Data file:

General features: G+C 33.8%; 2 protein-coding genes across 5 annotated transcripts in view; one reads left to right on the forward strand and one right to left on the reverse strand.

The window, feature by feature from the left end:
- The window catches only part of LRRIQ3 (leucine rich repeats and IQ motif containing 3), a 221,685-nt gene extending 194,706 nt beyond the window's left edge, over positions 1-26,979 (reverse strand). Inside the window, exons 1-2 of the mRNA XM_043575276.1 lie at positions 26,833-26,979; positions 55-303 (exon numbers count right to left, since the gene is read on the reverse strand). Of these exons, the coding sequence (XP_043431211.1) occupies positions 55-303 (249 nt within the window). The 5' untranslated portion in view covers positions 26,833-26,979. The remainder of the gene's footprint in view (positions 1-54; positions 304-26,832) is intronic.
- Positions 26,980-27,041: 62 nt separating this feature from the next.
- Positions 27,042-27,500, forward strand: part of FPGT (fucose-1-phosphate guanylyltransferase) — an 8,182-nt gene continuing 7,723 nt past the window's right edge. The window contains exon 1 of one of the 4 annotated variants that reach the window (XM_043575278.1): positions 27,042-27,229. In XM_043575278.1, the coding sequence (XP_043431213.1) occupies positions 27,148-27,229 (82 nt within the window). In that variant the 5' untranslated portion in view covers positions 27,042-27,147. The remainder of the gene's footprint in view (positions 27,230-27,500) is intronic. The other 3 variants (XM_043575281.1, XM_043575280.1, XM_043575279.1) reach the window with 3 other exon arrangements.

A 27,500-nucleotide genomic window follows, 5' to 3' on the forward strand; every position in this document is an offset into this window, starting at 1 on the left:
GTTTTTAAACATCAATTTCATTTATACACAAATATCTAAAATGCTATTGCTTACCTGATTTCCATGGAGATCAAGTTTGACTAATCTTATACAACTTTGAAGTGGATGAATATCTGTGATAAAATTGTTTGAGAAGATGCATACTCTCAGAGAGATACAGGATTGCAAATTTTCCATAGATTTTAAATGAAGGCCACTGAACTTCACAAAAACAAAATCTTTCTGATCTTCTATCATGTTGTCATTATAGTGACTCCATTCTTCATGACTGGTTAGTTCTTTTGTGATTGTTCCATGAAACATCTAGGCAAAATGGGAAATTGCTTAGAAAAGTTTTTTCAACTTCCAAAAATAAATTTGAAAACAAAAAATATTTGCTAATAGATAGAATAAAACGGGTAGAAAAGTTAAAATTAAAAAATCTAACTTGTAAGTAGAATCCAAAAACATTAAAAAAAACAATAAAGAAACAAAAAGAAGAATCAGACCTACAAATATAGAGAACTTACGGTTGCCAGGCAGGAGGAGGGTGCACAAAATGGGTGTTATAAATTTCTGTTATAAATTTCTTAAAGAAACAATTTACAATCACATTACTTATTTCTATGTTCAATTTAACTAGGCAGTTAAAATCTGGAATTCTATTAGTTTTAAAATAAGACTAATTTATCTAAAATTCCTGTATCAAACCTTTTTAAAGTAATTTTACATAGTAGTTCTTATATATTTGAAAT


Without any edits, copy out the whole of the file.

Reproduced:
General features: G+C 33.8%; 2 protein-coding genes across 5 annotated transcripts in view; one reads left to right on the forward strand and one right to left on the reverse strand.

The window, feature by feature from the left end:
- The window catches only part of LRRIQ3 (leucine rich repeats and IQ motif containing 3), a 221,685-nt gene extending 194,706 nt beyond the window's left edge, over positions 1-26,979 (reverse strand). Inside the window, exons 1-2 of the mRNA XM_043575276.1 lie at positions 26,833-26,979; positions 55-303 (exon numbers count right to left, since the gene is read on the reverse strand). Of these exons, the coding sequence (XP_043431211.1) occupies positions 55-303 (249 nt within the window). The 5' untranslated portion in view covers positions 26,833-26,979. The remainder of the gene's footprint in view (positions 1-54; positions 304-26,832) is intronic.
- Positions 26,980-27,041: 62 nt separating this feature from the next.
- Positions 27,042-27,500, forward strand: part of FPGT (fucose-1-phosphate guanylyltransferase) — an 8,182-nt gene continuing 7,723 nt past the window's right edge. The window contains exon 1 of one of the 4 annotated variants that reach the window (XM_043575278.1): positions 27,042-27,229. In XM_043575278.1, the coding sequence (XP_043431213.1) occupies positions 27,148-27,229 (82 nt within the window). In that variant the 5' untranslated portion in view covers positions 27,042-27,147. The remainder of the gene's footprint in view (positions 27,230-27,500) is intronic. The other 3 variants (XM_043575281.1, XM_043575280.1, XM_043575279.1) reach the window with 3 other exon arrangements.

A 27,500-nucleotide genomic window follows, 5' to 3' on the forward strand; every position in this document is an offset into this window, starting at 1 on the left:
GTTTTTAAACATCAATTTCATTTATACACAAATATCTAAAATGCTATTGCTTACCTGATTTCCATGGAGATCAAGTTTGACTAATCTTATACAACTTTGAAGTGGATGAATATCTGTGATAAAATTGTTTGAGAAGATGCATACTCTCAGAGAGATACAGGATTGCAAATTTTCCATAGATTTTAAATGAAGGCCACTGAACTTCACAAAAACAAAATCTTTCTGATCTTCTATCATGTTGTCATTATAGTGACTCCATTCTTCATGACTGGTTAGTTCTTTTGTGATTGTTCCATGAAACATCTAGGCAAAATGGGAAATTGCTTAGAAAAGTTTTTTCAACTTCCAAAAATAAATTTGAAAACAAAAAATATTTGCTAATAGATAGAATAAAACGGGTAGAAAAGTTAAAATTAAAAAATCTAACTTGTAAGTAGAATCCAAAAACATTAAAAAAAACAATAAAGAAACAAAAAGAAGAATCAGACCTACAAATATAGAGAACTTACGGTTGCCAGGCAGGAGGAGGGTGCACAAAATGGGTGTTATAAATTTCTGTTATAAATTTCTTAAAGAAACAATTTACAATCACATTACTTATTTCTATGTTCAATTTAACTAGGCAGTTAAAATCTGGAATTCTATTAGTTTTAAAATAAGACTAATTTATCTAAAATTCCTGTATCAAACCTTTTTAAAGTAATTTTACATAGTAGTTCTTATATATTTGAAAT